Upgrade to Pro — share decks privately, control downloads, hide ads and more …

The Accidental Sys Admin

1797307564c2566c3e006aac2f44458f?s=47 Chris Young
September 29, 2016

The Accidental Sys Admin

Slides from my talk at Agile Cambridge 2016

I never set out to be a sysadmin but after 15 years in technology management it’s the hat I put on most often. And one I encourage people to wear on a daily basis.
Without a shared understanding of what it takes to run a software system in production, delivery falters and failure demand rises.

The way I’ve gone about fostering this shared understanding is to start by establishing a culture of trust. One manifestation of this is a permissive approach to root and admin permissions with constraints only added for what they enable.

I’ve also done away with staging. For me Staging had become a ‘Pot Roast’ - something you have just because you’ve always had one in the past. As an experiment at Honeycomb we did without and haven’t looked back. It makes our deployment pipeline simpler and quicker, discourages batching of features and saves us money.

I encourage a ‘Do It Yourself’ attitude amongst the people I work with. If the bottleneck or impediment is somewhere in the stack that you don’t feel at home in but is where the need presents itself, a willingness to learn skills outside of your domain and generalise can get things moving far quicker than handing off to a specialist.

There are limits and risks to this. A shallow knowledge of something can lead to mistakes. A while back I naively created an AWS VPC with a public CIDR block. This mistake was not discovered for quite a while and then took quite a bit of effort to put right.

There is a tension between the speed and agility of generalisation and the robustness and focus of specialisation. When I do introduce specialisation I look for the people involved, those providing the specialist capability and those with the need it addresses to collaborate to establish the interface between them.

To ensure interfaces such as this work, that resources are balanced against demand, you need instrumentation. I urge developers to make Instrumentation and Monitoring first class citizens and to get them into the code from the get go.

All of these practices are there to encourage an engagement with the system as a whole wether you work as a generalist across a number of disciplines or as a specialist focused on specific concerns.

1797307564c2566c3e006aac2f44458f?s=128

Chris Young

September 29, 2016
Tweet

More Decks by Chris Young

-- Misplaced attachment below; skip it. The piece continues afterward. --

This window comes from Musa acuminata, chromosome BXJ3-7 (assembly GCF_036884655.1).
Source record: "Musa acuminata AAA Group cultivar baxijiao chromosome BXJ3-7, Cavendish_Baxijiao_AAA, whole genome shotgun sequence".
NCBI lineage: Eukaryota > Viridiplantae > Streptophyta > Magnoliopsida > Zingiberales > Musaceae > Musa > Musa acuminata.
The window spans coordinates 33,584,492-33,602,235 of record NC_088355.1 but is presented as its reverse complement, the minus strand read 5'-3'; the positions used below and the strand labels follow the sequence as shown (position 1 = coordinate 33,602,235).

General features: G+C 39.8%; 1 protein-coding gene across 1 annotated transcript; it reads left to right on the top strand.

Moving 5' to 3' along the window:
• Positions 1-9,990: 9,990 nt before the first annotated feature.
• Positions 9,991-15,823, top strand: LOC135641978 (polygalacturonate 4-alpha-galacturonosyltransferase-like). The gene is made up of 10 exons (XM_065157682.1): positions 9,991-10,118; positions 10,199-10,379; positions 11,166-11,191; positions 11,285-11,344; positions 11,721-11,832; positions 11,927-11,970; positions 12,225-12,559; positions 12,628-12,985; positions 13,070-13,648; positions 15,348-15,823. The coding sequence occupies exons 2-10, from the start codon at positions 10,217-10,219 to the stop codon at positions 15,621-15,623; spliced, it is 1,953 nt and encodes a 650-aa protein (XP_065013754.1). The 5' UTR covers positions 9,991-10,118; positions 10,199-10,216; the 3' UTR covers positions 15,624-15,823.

Other Decks in Programming

Transcript

  1. The Accidental Sys Admin Chris Young – CTO Honeycomb TV

  2. $ whoami

  3. •  Bedroom Coder, *nkerer •  Technology manager •  Returned to

    coding •  CTO
  4. Who are you? Manager Developer Operations

  5. When I say SysAdmin… A system administrator, or sysadmin, is

    a person who is responsible for the upkeep, configuration, and reliable operation of computer systems; especially multi-user computers, such as servers. The system administrator seeks to ensure that the uptime, performance, resources, and security of the computers he or she manages meet the needs of the users, without exceeding the budget. https://en.wikipedia.org/wiki/System_administrator
  6. Why Accidental?

  7. None
  8. Unix computer systems administrator

  9. None
  10. A Program Brooks – The Mythical Man Month 1975

  11. Brooks – The Mythical Man Month 1975 A Program A

    Programming Product (Generaliza*on, Tes*ng, Documenta*on, Maintenance) x3
  12. Brooks – The Mythical Man Month 1975 A Program A

    Programming System A Programming Product (Generaliza*on, Tes*ng, Documenta*on, Maintenance) (Interfaces, Systems Integra*on) x3 x3
  13. Brooks – The Mythical Man Month 1975 A Program A

    Programming System A Programming Product (Generaliza*on, Tes*ng, Documenta*on, Maintenance) (Interfaces, Systems Integra*on) A Programming Systems Product x3 x3
  14. My (Current) Practices

  15. 1. Permissive Root Access dev$ sudo mount WARNING: Improper use

    of the sudo command could lead to data loss or the deletion of important system files. Please double- check your typing when using sudo. Type "man sudo" for more information. To proceed, enter your password, or type Ctrl-C to abort. Password: dev is not in the sudoers file. This incident will be reported.
  16. None
  17. 2. No staging

  18. 2. No staging

  19. 3. Do it yourself… Purpose AWS Features HTML / CSS

    / JavaScript Rails/Node/Go Ansible Docker Strategy VMs The Real
  20. 3. Do it yourself… Purpose AWS Features HTML / CSS

    / JavaScript Rails/Node/Go Ansible Docker Strategy VMs The Real
  21. 3. Do it yourself… Purpose AWS Features HTML / CSS

    / JavaScript Rails/Node/Go Ansible Docker Strategy VMs The Real
  22. …up to a point

  23. None
  24. None
  25. None
  26. None
  27. None
  28. None
  29. None
  30. “Are you rated to create an AWS VPC Young?”

  31. 4. Agree Interfaces

  32. None
  33. John Seddon - Systems Thinking in the Public Sector -

    2008
  34. Instrument! Instrument! Instrument!

  35. None
  36. None
  37. None
  38. 1.  Permissive Root Access 2.  No Staging 3.  Do it

    Yourself…up to a point 4.  Agree Interfaces 5.  Instrument!
  39. Thank You! chris.young@honeycomb.tv @worldofchris @honeycomb_tv